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Adzuki Bean Organic Nature's Glory
This small, dried ruby-coloured legume has a sweet flavour and is prized by Asians for centuries to bring good fortune. It is also traditionally used in weddings and New Year celebrations.
Adzuki beans can be purchased whole or powdered at Asian markets. They are particularly popular in Japanese cooking where they're used in confections such as the popular YOKAN, made with adzuki-bean paste and AGAR.
These Adzuki beans have a strong, nutty, sweet flavour, and are used in the macrobiotic diet. They probably originate from China and are imported from China and Thailand where they are harvested in November and December. In the Orient, adzuki beans are usually cooked to a red soft consistency and served with ingredients such as coconut milk. They are also cooked with rice, their bright colour tinting the rice an attractive pink, as in the Japanese Red-cooked Festival Rice. In the East, it is also common to find adzuki beans sweetened with sugar and made into cakes and sweetmeats.
Low in fat and high in calcium, potassium, vitamins B1 B2 and fibre. High in protein. It is reputed to be effective for beriberi, kidney trouble (ridding of excess fluid), relieving stiff neck, muscle ache, fatigue and prevention of diarrhoea. Together with winter squash, it is said to be traditionally used to minimize sweet cravings.
Water: 15.5%, Protein: 20.3%, Fat: 2.2%, Carbohydrate: 54.4%, Dietary Fibre: 4.3%, Ash: 3.3%, Calories/100g: 326 Cal.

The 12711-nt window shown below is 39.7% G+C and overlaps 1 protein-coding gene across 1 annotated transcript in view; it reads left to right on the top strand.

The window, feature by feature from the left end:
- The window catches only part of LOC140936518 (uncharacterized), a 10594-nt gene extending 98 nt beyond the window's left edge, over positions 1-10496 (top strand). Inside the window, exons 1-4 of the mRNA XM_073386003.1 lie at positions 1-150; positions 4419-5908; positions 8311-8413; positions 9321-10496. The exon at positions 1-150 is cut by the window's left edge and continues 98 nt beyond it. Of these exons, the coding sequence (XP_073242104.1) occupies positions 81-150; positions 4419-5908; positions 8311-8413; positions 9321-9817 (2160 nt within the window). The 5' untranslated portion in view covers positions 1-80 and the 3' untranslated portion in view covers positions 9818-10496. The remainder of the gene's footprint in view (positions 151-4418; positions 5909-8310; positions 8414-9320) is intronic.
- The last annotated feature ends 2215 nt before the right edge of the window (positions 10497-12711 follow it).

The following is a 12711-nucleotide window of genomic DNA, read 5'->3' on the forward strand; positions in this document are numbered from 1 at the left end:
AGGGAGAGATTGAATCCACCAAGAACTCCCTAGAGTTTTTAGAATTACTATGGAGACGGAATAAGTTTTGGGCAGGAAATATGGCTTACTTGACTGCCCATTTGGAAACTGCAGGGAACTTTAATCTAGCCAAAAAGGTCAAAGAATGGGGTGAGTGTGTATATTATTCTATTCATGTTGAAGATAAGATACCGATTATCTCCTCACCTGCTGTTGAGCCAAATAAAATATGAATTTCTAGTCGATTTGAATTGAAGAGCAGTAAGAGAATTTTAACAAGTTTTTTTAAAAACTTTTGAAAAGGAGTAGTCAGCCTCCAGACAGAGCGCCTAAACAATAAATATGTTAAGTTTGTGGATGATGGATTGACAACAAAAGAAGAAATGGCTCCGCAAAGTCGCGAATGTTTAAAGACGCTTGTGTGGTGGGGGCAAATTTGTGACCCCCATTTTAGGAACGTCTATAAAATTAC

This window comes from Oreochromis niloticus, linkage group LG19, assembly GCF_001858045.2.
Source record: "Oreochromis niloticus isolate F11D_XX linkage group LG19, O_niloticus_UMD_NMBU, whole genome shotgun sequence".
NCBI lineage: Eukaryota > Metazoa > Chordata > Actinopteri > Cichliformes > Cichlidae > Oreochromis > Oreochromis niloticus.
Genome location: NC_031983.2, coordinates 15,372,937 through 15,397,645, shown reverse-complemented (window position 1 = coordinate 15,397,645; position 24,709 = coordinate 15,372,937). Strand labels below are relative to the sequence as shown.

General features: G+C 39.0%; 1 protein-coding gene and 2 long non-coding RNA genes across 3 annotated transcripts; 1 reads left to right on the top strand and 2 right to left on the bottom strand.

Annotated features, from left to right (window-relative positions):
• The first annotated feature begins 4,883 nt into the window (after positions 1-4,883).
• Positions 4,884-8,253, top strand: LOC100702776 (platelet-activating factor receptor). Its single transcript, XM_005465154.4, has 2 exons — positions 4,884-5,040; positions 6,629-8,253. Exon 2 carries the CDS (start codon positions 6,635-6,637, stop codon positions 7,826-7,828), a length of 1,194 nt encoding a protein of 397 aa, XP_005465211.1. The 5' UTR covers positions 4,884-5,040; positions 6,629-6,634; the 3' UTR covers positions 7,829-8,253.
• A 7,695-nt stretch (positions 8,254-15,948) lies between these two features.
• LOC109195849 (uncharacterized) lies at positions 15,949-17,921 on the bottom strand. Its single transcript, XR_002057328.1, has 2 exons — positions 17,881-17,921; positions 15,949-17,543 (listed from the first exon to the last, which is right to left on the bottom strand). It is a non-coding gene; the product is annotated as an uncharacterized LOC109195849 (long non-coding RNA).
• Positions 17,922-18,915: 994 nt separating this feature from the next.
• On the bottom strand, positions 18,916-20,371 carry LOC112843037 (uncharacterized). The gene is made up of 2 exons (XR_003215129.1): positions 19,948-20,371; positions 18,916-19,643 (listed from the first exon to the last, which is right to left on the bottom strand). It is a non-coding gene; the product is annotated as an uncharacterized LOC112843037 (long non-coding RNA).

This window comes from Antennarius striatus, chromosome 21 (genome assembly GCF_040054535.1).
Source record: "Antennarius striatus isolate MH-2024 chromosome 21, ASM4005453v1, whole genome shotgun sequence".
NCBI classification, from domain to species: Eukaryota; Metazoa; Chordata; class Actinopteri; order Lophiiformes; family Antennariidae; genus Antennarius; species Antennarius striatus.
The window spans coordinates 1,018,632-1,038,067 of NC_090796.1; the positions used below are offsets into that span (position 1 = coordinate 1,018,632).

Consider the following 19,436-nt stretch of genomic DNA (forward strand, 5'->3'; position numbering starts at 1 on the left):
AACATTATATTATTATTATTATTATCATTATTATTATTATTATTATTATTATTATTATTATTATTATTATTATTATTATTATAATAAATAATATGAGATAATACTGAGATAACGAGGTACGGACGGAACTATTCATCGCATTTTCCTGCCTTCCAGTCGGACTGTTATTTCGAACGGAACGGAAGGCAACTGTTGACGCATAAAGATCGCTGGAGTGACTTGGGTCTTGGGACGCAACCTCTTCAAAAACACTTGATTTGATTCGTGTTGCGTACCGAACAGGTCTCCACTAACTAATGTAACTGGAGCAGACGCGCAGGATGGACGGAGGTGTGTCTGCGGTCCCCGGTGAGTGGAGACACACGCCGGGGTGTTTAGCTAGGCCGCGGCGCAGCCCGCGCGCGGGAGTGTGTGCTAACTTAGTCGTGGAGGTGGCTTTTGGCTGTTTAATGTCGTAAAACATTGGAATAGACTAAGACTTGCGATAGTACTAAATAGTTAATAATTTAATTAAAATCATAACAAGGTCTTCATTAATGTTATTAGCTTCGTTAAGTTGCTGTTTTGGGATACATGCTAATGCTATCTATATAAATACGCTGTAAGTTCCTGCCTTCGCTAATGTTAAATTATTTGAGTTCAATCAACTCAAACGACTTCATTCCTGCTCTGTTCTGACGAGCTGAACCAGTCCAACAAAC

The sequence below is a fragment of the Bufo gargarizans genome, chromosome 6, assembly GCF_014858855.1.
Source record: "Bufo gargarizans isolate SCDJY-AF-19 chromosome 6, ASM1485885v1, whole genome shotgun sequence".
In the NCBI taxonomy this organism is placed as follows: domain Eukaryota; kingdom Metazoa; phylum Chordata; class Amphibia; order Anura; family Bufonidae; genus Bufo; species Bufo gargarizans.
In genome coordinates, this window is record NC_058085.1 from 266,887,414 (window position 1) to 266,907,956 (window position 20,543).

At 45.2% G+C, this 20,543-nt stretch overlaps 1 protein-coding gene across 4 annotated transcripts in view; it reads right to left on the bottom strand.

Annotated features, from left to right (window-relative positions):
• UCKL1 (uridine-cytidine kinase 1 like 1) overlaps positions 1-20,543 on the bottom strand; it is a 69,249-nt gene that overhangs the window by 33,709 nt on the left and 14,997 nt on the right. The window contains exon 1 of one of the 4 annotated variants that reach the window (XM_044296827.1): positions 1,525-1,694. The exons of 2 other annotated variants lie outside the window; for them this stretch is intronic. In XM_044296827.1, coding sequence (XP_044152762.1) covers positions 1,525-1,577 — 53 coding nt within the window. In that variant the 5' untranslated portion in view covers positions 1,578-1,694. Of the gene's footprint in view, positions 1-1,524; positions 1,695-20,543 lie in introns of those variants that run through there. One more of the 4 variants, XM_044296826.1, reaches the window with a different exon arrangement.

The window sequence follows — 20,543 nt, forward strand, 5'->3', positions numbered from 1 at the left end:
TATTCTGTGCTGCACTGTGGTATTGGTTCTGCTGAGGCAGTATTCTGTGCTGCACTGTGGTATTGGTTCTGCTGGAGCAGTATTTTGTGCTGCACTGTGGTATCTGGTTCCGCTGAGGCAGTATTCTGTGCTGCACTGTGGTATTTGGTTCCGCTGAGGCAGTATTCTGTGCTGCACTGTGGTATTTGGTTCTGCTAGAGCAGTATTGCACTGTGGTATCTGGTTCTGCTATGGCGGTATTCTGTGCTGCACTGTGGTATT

Per cent, daily values are based on a 2,000 calorie diet.
How to use
First, soak beans overnight to reduce cooking time. Rinse and drain thoroughly. For 1 cup beans, add 3-4 cups water. Cover and simmer under medium heat for 45 min to an hour until soft; 2 hours if the beans are not soaked. You may add honey or brown rice malt to consume.
5-day sprouts add a sweet, succulent flavour to the salad.
In East Asian cuisine the azuki bean is commonly eaten sweetened. In particular, it is often boiled with sugar, resulting in red bean paste.
Yokan is a thick jellied dessert made of Azuki bean paste, agar, and sugar.
Pastry can be decorated with sweetened Azuki beans
Red bean paste is used in many Chinese foods, such as tangyuan, zongzi, mooncakes, baozi, and red bean ice. It is also used as a filling for Japanese sweets such as anmitsu, taiyaki and daifuku. A more liquid version, using azuki beans boiled with sugar and a pinch of salt, produces a sweet dish called red bean soup. Azuki beans are also commonly eaten sprouted or boiled in a hot, tea-like drink. Some Asian cultures enjoy red bean paste as a filling or topping for various kinds of waffles, pastries, baked buns or biscuits.
In Japan, rice with azuki beans is traditionally cooked for auspicious occasions. Azuki beans are also used to produce amanatto and as a popular flavour of ice cream.
Azuki beans, along with butter and sugar, form the basis of the popular Somali supper dish cambuulo.
In Gujarat, India, they are known as Chori.
Keep in a cool and dry place.
Dried Food – Beans
Product of China. Certified organic by OCIA
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